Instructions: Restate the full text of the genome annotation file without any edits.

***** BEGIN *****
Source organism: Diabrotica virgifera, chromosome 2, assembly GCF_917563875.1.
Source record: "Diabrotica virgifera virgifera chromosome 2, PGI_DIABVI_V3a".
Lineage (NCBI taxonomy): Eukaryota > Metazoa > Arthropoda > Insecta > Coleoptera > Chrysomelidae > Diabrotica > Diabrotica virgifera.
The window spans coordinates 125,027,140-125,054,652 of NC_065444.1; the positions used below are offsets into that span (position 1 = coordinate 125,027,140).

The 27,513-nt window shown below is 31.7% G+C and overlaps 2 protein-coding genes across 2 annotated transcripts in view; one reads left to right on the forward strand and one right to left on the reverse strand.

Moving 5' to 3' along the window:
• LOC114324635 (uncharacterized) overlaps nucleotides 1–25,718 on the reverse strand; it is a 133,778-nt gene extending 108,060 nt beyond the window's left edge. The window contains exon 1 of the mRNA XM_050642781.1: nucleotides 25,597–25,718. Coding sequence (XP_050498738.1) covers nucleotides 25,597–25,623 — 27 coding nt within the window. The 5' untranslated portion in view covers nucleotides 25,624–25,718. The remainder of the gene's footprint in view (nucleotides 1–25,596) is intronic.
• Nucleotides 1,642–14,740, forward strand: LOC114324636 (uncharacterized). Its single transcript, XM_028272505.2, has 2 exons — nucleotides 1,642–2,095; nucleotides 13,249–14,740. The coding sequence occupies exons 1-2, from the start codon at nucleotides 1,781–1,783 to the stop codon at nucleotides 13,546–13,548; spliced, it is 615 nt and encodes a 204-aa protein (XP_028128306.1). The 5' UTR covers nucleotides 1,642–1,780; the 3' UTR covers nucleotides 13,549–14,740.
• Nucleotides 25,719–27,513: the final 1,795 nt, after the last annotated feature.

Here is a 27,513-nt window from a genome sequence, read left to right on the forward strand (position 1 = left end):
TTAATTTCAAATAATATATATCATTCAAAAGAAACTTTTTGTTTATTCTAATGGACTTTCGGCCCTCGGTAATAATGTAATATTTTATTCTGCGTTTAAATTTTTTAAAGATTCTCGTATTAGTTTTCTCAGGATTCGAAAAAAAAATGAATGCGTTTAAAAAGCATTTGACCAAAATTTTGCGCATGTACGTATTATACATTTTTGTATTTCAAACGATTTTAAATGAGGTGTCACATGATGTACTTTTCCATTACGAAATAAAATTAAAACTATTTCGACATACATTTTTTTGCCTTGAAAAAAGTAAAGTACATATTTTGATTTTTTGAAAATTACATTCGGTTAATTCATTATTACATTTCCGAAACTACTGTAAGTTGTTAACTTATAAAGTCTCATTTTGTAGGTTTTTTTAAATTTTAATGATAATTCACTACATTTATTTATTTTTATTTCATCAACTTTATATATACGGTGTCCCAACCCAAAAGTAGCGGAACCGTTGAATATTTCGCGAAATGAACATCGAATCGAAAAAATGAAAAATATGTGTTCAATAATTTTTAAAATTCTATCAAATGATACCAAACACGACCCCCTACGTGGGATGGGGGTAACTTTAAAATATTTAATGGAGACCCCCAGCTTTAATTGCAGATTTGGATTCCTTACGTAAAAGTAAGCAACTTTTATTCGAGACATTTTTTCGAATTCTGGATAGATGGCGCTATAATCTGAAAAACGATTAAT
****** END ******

Source organism: Diabrotica virgifera, chromosome 2, assembly GCF_917563875.1.
Source record: "Diabrotica virgifera virgifera chromosome 2, PGI_DIABVI_V3a".
Lineage (NCBI taxonomy): Eukaryota > Metazoa > Arthropoda > Insecta > Coleoptera > Chrysomelidae > Diabrotica > Diabrotica virgifera.
The window spans coordinates 125,027,140-125,054,652 of NC_065444.1; the positions used below are offsets into that span (position 1 = coordinate 125,027,140).

The 27,513-nt window shown below is 31.7% G+C and overlaps 2 protein-coding genes across 2 annotated transcripts in view; one reads left to right on the forward strand and one right to left on the reverse strand.

Moving 5' to 3' along the window:
• LOC114324635 (uncharacterized) overlaps nucleotides 1–25,718 on the reverse strand; it is a 133,778-nt gene extending 108,060 nt beyond the window's left edge. The window contains exon 1 of the mRNA XM_050642781.1: nucleotides 25,597–25,718. Coding sequence (XP_050498738.1) covers nucleotides 25,597–25,623 — 27 coding nt within the window. The 5' untranslated portion in view covers nucleotides 25,624–25,718. The remainder of the gene's footprint in view (nucleotides 1–25,596) is intronic.
• Nucleotides 1,642–14,740, forward strand: LOC114324636 (uncharacterized). Its single transcript, XM_028272505.2, has 2 exons — nucleotides 1,642–2,095; nucleotides 13,249–14,740. The coding sequence occupies exons 1-2, from the start codon at nucleotides 1,781–1,783 to the stop codon at nucleotides 13,546–13,548; spliced, it is 615 nt and encodes a 204-aa protein (XP_028128306.1). The 5' UTR covers nucleotides 1,642–1,780; the 3' UTR covers nucleotides 13,549–14,740.
• Nucleotides 25,719–27,513: the final 1,795 nt, after the last annotated feature.

Here is a 27,513-nt window from a genome sequence, read left to right on the forward strand (position 1 = left end):
TTAATTTCAAATAATATATATCATTCAAAAGAAACTTTTTGTTTATTCTAATGGACTTTCGGCCCTCGGTAATAATGTAATATTTTATTCTGCGTTTAAATTTTTTAAAGATTCTCGTATTAGTTTTCTCAGGATTCGAAAAAAAAATGAATGCGTTTAAAAAGCATTTGACCAAAATTTTGCGCATGTACGTATTATACATTTTTGTATTTCAAACGATTTTAAATGAGGTGTCACATGATGTACTTTTCCATTACGAAATAAAATTAAAACTATTTCGACATACATTTTTTTGCCTTGAAAAAAGTAAAGTACATATTTTGATTTTTTGAAAATTACATTCGGTTAATTCATTATTACATTTCCGAAACTACTGTAAGTTGTTAACTTATAAAGTCTCATTTTGTAGGTTTTTTTAAATTTTAATGATAATTCACTACATTTATTTATTTTTATTTCATCAACTTTATATATACGGTGTCCCAACCCAAAAGTAGCGGAACCGTTGAATATTTCGCGAAATGAACATCGAATCGAAAAAATGAAAAATATGTGTTCAATAATTTTTAAAATTCTATCAAATGATACCAAACACGACCCCCTACGTGGGATGGGGGTAACTTTAAAATATTTAATGGAGACCCCCAGCTTTAATTGCAGATTTGGATTCCTTACGTAAAAGTAAGCAACTTTTATTCGAGACATTTTTTCGAATTCTGGATAGATGGCGCTATAATCTGAAAAACGATTAAT